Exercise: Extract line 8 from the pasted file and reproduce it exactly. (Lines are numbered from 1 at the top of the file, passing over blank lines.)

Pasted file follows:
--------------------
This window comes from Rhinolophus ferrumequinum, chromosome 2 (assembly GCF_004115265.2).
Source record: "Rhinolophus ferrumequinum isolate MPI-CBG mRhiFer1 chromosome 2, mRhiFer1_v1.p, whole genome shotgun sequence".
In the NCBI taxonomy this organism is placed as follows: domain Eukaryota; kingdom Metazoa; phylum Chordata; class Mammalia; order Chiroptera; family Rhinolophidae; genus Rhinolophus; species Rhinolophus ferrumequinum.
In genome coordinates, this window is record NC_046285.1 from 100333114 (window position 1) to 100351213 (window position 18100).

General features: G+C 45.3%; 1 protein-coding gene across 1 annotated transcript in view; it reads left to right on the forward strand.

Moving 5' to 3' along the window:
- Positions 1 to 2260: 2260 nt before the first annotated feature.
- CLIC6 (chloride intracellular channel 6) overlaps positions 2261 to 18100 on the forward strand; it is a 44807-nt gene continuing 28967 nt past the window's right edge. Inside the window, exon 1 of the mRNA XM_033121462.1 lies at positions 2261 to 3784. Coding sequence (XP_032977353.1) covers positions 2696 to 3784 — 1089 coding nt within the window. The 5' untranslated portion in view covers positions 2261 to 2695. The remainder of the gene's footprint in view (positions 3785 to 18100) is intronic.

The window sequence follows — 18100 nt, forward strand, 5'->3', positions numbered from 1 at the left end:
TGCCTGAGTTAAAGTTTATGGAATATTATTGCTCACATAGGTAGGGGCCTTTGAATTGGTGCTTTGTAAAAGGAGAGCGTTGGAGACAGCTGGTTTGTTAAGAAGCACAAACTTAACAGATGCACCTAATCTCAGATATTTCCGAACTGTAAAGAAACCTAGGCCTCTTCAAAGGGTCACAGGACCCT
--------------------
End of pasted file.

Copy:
- CLIC6 (chloride intracellular channel 6) overlaps positions 2261 to 18100 on the forward strand; it is a 44807-nt gene continuing 28967 nt past the window's right edge. Inside the window, exon 1 of the mRNA XM_033121462.1 lies at positions 2261 to 3784. Coding sequence (XP_032977353.1) covers positions 2696 to 3784 — 1089 coding nt within the window. The 5' untranslated portion in view covers positions 2261 to 2695. The remainder of the gene's footprint in view (positions 3785 to 18100) is intronic.